Of course he wasn’t just whining, complaining, bitching and moaning. He offered viable suggestions for resolving the issues he raised, but that will take another long blog post for me to detail. Perhaps he should monetize his ideas by making a proposal to his publishers.

Yes, The Patriarch is back! The Don has returned! Full of anger, passion and vehemence. Championing for wrongs to be righted! (By the way, he lives in the Champions Court vicinity.)

The year before, he suffered a mild stroke, then struggled with the side effects of Covid booster vaccine shots and was in and out of hospitals. Last year, his erratic blood pressure and heart rate caused everyone to worry. Peace of mind came when he finally had a pacemaker implanted. Less spry now though mentally as sharp – if not sharper – than a tack, he has also since hired a live-in caregiver. We therefore now worry less about the physical aspects of his aging. (My dear mum succumbed to illness 31 years ago.)

Today he is in top form! At age 93 – he was born in 1931 – he has just written another colossal doorstopper of an extremely well-researched book. Yup, one weighty tome of at least 1,500 words! Name me another nonagenarian who’s still authoring books!

Like Clint Eastwood, he sure as hell didn’t let the old man in.

I used to joke that he will outlive me, but every time I say that, I get chided, so I’m now just going to say I think I will inherit his longevity genes.

It’s Sunday again. I’m looking forward to lunching with him today.

Posted in Places in the Heart | Comments Off on He’s Back!

Yukhoe

Yukhoe is essentially raw beef “sashimi” garnished with julienned pear, etc. It’s tastier than steak tartare and is definitely not for the faint-hearted.

Posted in Eat Drink Men Women | Comments Off on Yukhoe

Here Toddy, Gone Tomorrow

The “holy grail” – the flower, cut and ready to secrete.

Toddy is a beverage created from the sap of various species of palm trees such as the palmyra, date palms, and coconut palms. The toddy tapper’s task is to climb the palm tree and obtain the sap from the palm flower.

Toddy tapping involves the following steps:

1. Beat the flower: The tapper climbs up the tree and “conditions” the flower by “beating” it. He does this three times, meaning he has to climb up and down each day for three successive days.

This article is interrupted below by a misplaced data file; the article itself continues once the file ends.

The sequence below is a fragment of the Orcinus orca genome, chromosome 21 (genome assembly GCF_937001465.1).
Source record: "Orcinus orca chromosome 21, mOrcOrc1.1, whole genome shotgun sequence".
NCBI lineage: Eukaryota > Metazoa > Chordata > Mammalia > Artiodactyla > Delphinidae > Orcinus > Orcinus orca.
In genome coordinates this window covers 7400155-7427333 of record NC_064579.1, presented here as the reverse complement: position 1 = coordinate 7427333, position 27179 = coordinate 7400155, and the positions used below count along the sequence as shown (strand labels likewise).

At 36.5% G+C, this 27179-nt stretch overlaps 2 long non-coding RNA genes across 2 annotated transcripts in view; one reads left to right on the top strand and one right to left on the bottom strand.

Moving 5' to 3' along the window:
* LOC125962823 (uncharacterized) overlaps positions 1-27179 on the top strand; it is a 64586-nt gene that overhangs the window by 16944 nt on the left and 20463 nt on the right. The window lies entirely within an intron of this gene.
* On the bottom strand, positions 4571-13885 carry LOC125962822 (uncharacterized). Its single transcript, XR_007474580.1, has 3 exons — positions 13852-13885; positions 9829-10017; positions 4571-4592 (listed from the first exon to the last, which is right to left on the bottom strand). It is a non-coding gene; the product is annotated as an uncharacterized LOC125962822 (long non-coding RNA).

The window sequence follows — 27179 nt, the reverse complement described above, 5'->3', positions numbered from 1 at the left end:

2. Cut the flower: After the third day, the flower is cut to allow the sap to secrete and drain.

3. Tie a container: The tapper ties a container to the flower stump.

4. Collect the sap: The tapper leaves the container overnight and collects the contents – the secretion – the next morning. Once allowed to ferment, it becomes alcoholic and aromatic palm wine is  the result. The longer it is set aside to ferment, the more alcoholic it becomes.

During colonial times in Singapore, the Brits – diabolical to the bone, first opium, then toddy –  operated toddy stalls often frequented by long lines of poorly-paid coolies each carrying their own mugs. As a child, many a times, I saw intoxicated coolies lying drunk on the roads, in their own vomit.

These toddy joints are long gone, and given the declining number of tappers – and toddy aficionados – these days, it’s increasingly hard to find toddy anywhere and soon, toddy may disappear altogether too.

Last month, when I visited Malaysia, Dr Julian Lim took me to an eatery in Telok Gong, Klang and – guess what? – we found toddy!  We downed two bottles of the divine stuff! It was like imbibing nectar of the gods!

What a rare treat!

Toddy can be enjoyed on its own but a favorite way is to mix it with Guinness stout.

Posted in Eat Drink Men Women | Comments Off on Here Toddy, Gone Tomorrow

Pig Skin Jelly

A very simple dish made by boiling pig skin and allowing it to cool. The collagen becomes the jelly that encapsulates the skin.

Posted in Eat Drink Men Women | Comments Off on Pig Skin Jelly

Sea Worm Jelly

Sipunculid worm jelly, a Xiamen delicacy. Gutted and cleaned, the gelatin resulting from boiling these sea worms aka sand worms coagulates into jelly. Nope, nothing to do with Dune!

Posted in Eat Drink Men Women | Comments Off on Sea Worm Jelly